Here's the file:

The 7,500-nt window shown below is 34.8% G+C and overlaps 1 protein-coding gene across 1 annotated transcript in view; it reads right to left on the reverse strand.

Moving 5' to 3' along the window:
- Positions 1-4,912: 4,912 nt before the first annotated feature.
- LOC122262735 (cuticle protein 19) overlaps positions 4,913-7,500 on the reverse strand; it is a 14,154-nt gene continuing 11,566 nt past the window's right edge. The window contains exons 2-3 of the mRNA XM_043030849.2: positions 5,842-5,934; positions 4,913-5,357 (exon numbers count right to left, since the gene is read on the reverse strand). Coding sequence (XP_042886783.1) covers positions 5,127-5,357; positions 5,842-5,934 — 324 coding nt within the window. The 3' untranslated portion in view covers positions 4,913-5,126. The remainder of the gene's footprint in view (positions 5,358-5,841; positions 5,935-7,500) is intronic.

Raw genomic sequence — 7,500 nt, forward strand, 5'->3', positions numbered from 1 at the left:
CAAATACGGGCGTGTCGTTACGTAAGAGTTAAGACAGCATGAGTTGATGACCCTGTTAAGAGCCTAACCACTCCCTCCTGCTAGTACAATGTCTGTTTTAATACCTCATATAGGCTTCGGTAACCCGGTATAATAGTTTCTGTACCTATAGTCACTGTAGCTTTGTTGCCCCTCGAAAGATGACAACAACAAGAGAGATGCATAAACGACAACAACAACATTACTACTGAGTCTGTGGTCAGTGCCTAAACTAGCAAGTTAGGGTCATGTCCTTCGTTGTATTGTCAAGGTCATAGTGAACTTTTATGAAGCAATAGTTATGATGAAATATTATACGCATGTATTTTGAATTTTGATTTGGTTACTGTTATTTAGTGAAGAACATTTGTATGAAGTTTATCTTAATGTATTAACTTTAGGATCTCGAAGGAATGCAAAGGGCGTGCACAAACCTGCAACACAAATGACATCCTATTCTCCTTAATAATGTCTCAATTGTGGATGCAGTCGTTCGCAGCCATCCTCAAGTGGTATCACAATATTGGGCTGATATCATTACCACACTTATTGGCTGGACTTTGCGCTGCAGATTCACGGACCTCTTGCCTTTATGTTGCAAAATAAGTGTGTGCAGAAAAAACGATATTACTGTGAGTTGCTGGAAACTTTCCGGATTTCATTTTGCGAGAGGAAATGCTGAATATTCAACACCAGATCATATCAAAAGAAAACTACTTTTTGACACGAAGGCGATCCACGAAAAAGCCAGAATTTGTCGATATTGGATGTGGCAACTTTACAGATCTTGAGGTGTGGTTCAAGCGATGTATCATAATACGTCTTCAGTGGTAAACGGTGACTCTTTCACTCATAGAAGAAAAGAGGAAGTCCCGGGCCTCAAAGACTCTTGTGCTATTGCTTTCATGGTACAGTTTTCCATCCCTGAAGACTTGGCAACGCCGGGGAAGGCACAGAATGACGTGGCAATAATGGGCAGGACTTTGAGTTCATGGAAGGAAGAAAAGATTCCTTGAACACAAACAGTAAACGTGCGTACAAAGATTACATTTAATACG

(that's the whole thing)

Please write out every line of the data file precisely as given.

The 7,500-nt window shown below is 34.8% G+C and overlaps 1 protein-coding gene across 1 annotated transcript in view; it reads right to left on the reverse strand.

Moving 5' to 3' along the window:
- Positions 1-4,912: 4,912 nt before the first annotated feature.
- LOC122262735 (cuticle protein 19) overlaps positions 4,913-7,500 on the reverse strand; it is a 14,154-nt gene continuing 11,566 nt past the window's right edge. The window contains exons 2-3 of the mRNA XM_043030849.2: positions 5,842-5,934; positions 4,913-5,357 (exon numbers count right to left, since the gene is read on the reverse strand). Coding sequence (XP_042886783.1) covers positions 5,127-5,357; positions 5,842-5,934 — 324 coding nt within the window. The 3' untranslated portion in view covers positions 4,913-5,126. The remainder of the gene's footprint in view (positions 5,358-5,841; positions 5,935-7,500) is intronic.

Raw genomic sequence — 7,500 nt, forward strand, 5'->3', positions numbered from 1 at the left:
CAAATACGGGCGTGTCGTTACGTAAGAGTTAAGACAGCATGAGTTGATGACCCTGTTAAGAGCCTAACCACTCCCTCCTGCTAGTACAATGTCTGTTTTAATACCTCATATAGGCTTCGGTAACCCGGTATAATAGTTTCTGTACCTATAGTCACTGTAGCTTTGTTGCCCCTCGAAAGATGACAACAACAAGAGAGATGCATAAACGACAACAACAACATTACTACTGAGTCTGTGGTCAGTGCCTAAACTAGCAAGTTAGGGTCATGTCCTTCGTTGTATTGTCAAGGTCATAGTGAACTTTTATGAAGCAATAGTTATGATGAAATATTATACGCATGTATTTTGAATTTTGATTTGGTTACTGTTATTTAGTGAAGAACATTTGTATGAAGTTTATCTTAATGTATTAACTTTAGGATCTCGAAGGAATGCAAAGGGCGTGCACAAACCTGCAACACAAATGACATCCTATTCTCCTTAATAATGTCTCAATTGTGGATGCAGTCGTTCGCAGCCATCCTCAAGTGGTATCACAATATTGGGCTGATATCATTACCACACTTATTGGCTGGACTTTGCGCTGCAGATTCACGGACCTCTTGCCTTTATGTTGCAAAATAAGTGTGTGCAGAAAAAACGATATTACTGTGAGTTGCTGGAAACTTTCCGGATTTCATTTTGCGAGAGGAAATGCTGAATATTCAACACCAGATCATATCAAAAGAAAACTACTTTTTGACACGAAGGCGATCCACGAAAAAGCCAGAATTTGTCGATATTGGATGTGGCAACTTTACAGATCTTGAGGTGTGGTTCAAGCGATGTATCATAATACGTCTTCAGTGGTAAACGGTGACTCTTTCACTCATAGAAGAAAAGAGGAAGTCCCGGGCCTCAAAGACTCTTGTGCTATTGCTTTCATGGTACAGTTTTCCATCCCTGAAGACTTGGCAACGCCGGGGAAGGCACAGAATGACGTGGCAATAATGGGCAGGACTTTGAGTTCATGGAAGGAAGAAAAGATTCCTTGAACACAAACAGTAAACGTGCGTACAAAGATTACATTTAATACG